Corporate Eye

Why Sustainable Businesses Need To Fight Corruption

The crowning of Lewis Hamilton as Formula One’s Youngest World Champion has some parallels for businesses keen to show they’re not corrupt.

I cannot have been the only one thrilled by excitement of last weekend’s Brazilian Grand Prix and Lewis Hamilton’s crowning as the youngest ever Formula One World Champion.

However, you must feel sorry for Filipe Massa. When he crossed the finish line HE was World Champion. Seconds later, Hamilton passed a suddenly slower Timo Glock, wresting the crown away from Massa by one point.

There have been the inevitable accusations that Glock was bribed to let Hamilton through. This has been a season of dubious decisions and, whether the allegation is true or not, it’s difficult not to wonder if there is some truth in at least some of the whispers.

Transparency International and Dow Jones Unite Against Corruption

Corruption is as much an issue for ordinary businesses as it is for Formula One. While the CSR facet of sustainability is about restoring corporate trust, corruption is all the betrayal of all trust for personal gain.

Thankfully there has been an organisation fighting against corporate corruption for over fifteen years: Transparency International (TI).

TI doesn’t conduct investigations into individual cases, although it will lend assistance in special circumstances. It’s focus is upon advocating transparency in the business arena as the means to stamp out corrupt practices once and for all.

Now it has entered into a two year partnership with Dow Jones, publisher of the Dow Jones Sustainability Index. The deal will considerably strengthen the efforts of both organisations to promote transparency and eradicate corruption among the business community.

As part of the deal, Dow Jones will give TI free access to two of its products. The first is Factiva, a news service which amalgamates various sources including the Financial Times, the Wall Street Journal, Associated Press, Dun & Bradstreet and Reuters.

The second is their Watchlist product. This tracks Politically Exposed Persons (PEPs); people from all over the world who could use their current or recent position in public office for private gain. There are nearly half a million PEPs worldwide: many have the same opportunity for corruption, though only a few take it.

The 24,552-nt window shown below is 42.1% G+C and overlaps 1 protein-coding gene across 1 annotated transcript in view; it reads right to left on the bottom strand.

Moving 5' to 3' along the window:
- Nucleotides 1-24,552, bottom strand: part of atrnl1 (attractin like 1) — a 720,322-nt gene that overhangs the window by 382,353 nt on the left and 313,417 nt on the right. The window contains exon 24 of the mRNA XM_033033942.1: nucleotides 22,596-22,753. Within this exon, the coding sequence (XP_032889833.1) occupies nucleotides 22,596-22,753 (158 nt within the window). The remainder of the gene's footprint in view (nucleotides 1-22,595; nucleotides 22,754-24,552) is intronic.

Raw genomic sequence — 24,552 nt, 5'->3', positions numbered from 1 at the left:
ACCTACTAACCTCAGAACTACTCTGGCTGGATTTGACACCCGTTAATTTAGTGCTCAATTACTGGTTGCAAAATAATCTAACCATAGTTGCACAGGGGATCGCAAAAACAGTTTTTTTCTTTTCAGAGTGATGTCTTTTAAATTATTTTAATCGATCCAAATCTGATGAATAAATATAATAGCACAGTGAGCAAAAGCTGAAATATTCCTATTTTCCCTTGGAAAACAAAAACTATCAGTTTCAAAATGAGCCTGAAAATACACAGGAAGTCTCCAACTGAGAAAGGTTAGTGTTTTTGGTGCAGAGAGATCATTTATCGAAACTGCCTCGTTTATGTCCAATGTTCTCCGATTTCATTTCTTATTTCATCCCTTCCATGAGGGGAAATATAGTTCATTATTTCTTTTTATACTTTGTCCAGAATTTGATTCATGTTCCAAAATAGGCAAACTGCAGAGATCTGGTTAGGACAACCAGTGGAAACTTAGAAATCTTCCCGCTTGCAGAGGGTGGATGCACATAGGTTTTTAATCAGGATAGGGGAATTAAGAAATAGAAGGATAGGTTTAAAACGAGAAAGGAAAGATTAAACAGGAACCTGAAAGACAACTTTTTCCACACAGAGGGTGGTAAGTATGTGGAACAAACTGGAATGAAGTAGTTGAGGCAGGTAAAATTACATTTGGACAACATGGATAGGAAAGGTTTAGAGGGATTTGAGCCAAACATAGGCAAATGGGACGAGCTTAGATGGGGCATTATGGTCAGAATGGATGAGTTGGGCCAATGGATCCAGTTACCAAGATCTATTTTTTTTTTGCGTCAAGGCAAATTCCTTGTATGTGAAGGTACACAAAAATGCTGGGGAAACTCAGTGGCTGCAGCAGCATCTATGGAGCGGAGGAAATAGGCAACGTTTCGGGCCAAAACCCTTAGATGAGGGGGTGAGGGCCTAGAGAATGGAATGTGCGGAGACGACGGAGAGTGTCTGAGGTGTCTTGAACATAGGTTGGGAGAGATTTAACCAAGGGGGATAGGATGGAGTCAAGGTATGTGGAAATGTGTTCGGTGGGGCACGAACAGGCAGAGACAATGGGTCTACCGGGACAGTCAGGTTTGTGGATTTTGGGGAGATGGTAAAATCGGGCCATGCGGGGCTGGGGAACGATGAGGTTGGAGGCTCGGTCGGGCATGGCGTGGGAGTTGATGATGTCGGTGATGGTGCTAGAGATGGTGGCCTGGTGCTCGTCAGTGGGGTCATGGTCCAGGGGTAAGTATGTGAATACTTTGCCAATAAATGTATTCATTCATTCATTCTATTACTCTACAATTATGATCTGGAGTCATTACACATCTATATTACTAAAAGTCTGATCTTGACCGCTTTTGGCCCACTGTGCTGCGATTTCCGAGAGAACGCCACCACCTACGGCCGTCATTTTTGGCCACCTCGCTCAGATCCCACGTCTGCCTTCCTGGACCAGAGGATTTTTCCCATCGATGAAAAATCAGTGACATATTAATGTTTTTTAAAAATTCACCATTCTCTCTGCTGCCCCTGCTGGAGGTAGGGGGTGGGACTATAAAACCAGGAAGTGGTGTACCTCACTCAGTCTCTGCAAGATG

Bribery and Corruption In Your Western Country

But what, you may be asking yourself, has all this to do with enlightened Western democracies? Surely there’s no corruption in the UK, EU or USA?

Just over a month ago, the UK was described by TI as “a place where corrupt business is done”. It went on to call upon the Government to “stop procrastinating and address the fundamental weaknesses” in its approach to bribery and corruption.

This criticism was prompted by a stinging assessment of the UK’s anti-corruption framework by the Organisation for Economic Co-operation and Development (OECD).

This included four sweeping recommendations and the requirement that the country produce quarterly written reports to the OECD’s Working Group on Bribery.

However, according to TI’s 2008 Corruption Perception Index, the UK is seen as the sixteenth least corrupt country, with the USA ranked eighteenth.

If leading countries such as these are finding it difficult to meet their international obligations then you have to wonder about the businesses they are charged with regulating.

The Suspicion of Corruption

There are persistent rumours in Formula One about backroom deals and bias towards certain teams and drivers. No matter the veracity of these rumours, it’s the perception of a fixed championship which will stick more than any denial.

So it is with business. One or two questionable decisions (such as the UK-Saudi Al Yamamah Defence Programme) can lead to a wholesale collapse in trust and leave many companies unfairly tarnished with the same brush.

It therefore seems sensible to recommend that all businesses should include in their sustainability reporting a statement on transparency, preferably from the Global Reporting Initiative or another internationally accepted standard.

After all, everyone knows that if you’re not transparent you must be hiding something. Or at least, that’s what we all suspect …

Picture Credit: “World Map Index of perception of corruption” from Wikimedia Commons under GNU Free Documentation License.

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A former CTO, Chris has a broad and varied background. He’s been involved with blue chips, consultancies & SMEs across a wide variety of sectors and has worked in Europe, the Middle East and Australia. In 2007 he decided to combine his knowledge of business and IT with his passion for all things sustainable and has been busy writing ever since. However, his greatest ambition remains to brew the perfect cup of coffee.